What This Means In Practice Copy

To truly support the experience of their loved one, as facilitators we must always model and reinforce our purpose, helping the friends and family to embrace and take part in the philosophy and approach that we use in Artful Moments. This means:

  • Remembering the goals and philosophy of the program
  • Defining and understanding what success looks like
  • Reinforcing that engagement and pleasure is in the process not the end result
  • Taking pleasure in the experience, and in the sharing of it with a loved one

To restate our program philosophy, Artful Moments provides meaningful, individualized, and engaging activities that encourage participants to be creative, to express themselves, and to connect with others through shared experiences. Our focus is on enhancing the strengths and abilities of the participant, regardless of their abilities, state of health, or social circumstance. We focus on the process and the experience rather than a final product or demonstration of learning. 

  • The program’s primary objectives are engagement and social connection – we are here to have fun together, and to share an enjoyable experience. 
  • We work to enhance strengths, and use strategies (approaches) to enhance them – we meet each participant where they are, regardless of abilities, performance– or level of knowledge.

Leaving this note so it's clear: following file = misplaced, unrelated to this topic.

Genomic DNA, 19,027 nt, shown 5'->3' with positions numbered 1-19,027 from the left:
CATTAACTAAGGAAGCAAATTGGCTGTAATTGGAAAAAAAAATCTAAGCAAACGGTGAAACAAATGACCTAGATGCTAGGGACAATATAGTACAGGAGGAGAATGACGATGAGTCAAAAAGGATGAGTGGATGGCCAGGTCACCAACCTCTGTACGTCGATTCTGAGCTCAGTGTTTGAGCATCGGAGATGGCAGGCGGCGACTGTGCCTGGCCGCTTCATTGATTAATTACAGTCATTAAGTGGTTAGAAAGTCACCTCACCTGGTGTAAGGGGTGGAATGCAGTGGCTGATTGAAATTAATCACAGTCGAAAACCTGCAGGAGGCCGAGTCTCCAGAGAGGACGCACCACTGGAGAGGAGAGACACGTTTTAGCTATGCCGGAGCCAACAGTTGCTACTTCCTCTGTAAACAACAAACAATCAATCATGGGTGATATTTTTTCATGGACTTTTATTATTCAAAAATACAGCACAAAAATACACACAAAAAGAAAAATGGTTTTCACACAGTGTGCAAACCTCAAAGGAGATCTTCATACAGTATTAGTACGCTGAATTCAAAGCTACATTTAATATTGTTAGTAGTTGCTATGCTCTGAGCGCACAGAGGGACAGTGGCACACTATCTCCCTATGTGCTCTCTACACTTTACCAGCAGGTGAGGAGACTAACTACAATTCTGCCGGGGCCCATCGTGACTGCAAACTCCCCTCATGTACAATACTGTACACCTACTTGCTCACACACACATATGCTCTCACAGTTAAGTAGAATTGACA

• The focus is on enjoying the process, not what the final artwork that is created or the words that are spoken – there is no correct way to participate, no right answer and no ‘doing it right’ when making art. Enjoying participation is what we want.
  • Participation in the program should be enjoyable. There is no pressure to perform in a certain way or to demonstrate particular skills or learning. It is sharing, appreciating the ideas of others, and enjoying time together. We plan for each person to be able to participate in their own way, and celebrate it when they do.

We will discuss what ‘success’ looks like in depth in Module 6: Engagement but in short, success equals participation. This means something different for each person and can be as simple as being present in a group, making a mark on a page, or taking pleasure in listening to and watching others. For us, there is no such thing as a wrong answer, an incorrect colour, or the wrong way of making something.

We have found that sometimes, friends and family are so eager for the participant to ‘do well’ that they worry when they think they don’t. They can sometimes have unrealistic or unnecessary expectations, which puts pressure on themselves and the participants. You may observe this when they answer for the participant, correct their answers or art-making actions. They may even take over an activity.